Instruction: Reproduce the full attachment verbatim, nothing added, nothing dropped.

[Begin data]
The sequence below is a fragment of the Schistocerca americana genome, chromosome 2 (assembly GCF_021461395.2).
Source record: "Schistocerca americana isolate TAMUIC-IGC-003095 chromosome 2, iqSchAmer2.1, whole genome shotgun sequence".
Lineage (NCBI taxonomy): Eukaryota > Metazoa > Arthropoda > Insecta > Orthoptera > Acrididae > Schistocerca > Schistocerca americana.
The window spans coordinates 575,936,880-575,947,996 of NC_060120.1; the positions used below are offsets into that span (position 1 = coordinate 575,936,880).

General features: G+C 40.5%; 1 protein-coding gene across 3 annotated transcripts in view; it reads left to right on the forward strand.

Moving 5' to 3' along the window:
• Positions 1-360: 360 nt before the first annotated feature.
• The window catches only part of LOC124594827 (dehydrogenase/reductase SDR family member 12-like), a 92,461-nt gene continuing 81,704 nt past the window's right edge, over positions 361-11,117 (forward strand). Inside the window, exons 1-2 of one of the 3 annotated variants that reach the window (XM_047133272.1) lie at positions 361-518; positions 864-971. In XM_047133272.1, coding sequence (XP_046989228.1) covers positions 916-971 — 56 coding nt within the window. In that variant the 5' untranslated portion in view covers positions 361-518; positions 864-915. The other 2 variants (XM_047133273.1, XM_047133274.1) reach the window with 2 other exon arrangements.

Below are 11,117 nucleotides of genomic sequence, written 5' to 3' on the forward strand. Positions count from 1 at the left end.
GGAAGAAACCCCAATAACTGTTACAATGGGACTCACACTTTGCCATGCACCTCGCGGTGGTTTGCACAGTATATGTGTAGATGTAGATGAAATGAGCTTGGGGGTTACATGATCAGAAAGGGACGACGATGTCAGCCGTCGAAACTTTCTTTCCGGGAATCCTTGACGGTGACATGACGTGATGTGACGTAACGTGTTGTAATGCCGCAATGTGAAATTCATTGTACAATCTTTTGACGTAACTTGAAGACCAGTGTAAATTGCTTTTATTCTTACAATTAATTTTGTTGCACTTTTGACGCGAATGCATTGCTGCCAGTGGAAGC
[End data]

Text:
The sequence below is a fragment of the Schistocerca americana genome, chromosome 2 (assembly GCF_021461395.2).
Source record: "Schistocerca americana isolate TAMUIC-IGC-003095 chromosome 2, iqSchAmer2.1, whole genome shotgun sequence".
Lineage (NCBI taxonomy): Eukaryota > Metazoa > Arthropoda > Insecta > Orthoptera > Acrididae > Schistocerca > Schistocerca americana.
The window spans coordinates 575,936,880-575,947,996 of NC_060120.1; the positions used below are offsets into that span (position 1 = coordinate 575,936,880).

General features: G+C 40.5%; 1 protein-coding gene across 3 annotated transcripts in view; it reads left to right on the forward strand.

Moving 5' to 3' along the window:
• Positions 1-360: 360 nt before the first annotated feature.
• The window catches only part of LOC124594827 (dehydrogenase/reductase SDR family member 12-like), a 92,461-nt gene continuing 81,704 nt past the window's right edge, over positions 361-11,117 (forward strand). Inside the window, exons 1-2 of one of the 3 annotated variants that reach the window (XM_047133272.1) lie at positions 361-518; positions 864-971. In XM_047133272.1, coding sequence (XP_046989228.1) covers positions 916-971 — 56 coding nt within the window. In that variant the 5' untranslated portion in view covers positions 361-518; positions 864-915. The other 2 variants (XM_047133273.1, XM_047133274.1) reach the window with 2 other exon arrangements.

Below are 11,117 nucleotides of genomic sequence, written 5' to 3' on the forward strand. Positions count from 1 at the left end.
GGAAGAAACCCCAATAACTGTTACAATGGGACTCACACTTTGCCATGCACCTCGCGGTGGTTTGCACAGTATATGTGTAGATGTAGATGAAATGAGCTTGGGGGTTACATGATCAGAAAGGGACGACGATGTCAGCCGTCGAAACTTTCTTTCCGGGAATCCTTGACGGTGACATGACGTGATGTGACGTAACGTGTTGTAATGCCGCAATGTGAAATTCATTGTACAATCTTTTGACGTAACTTGAAGACCAGTGTAAATTGCTTTTATTCTTACAATTAATTTTGTTGCACTTTTGACGCGAATGCATTGCTGCCAGTGGAAGC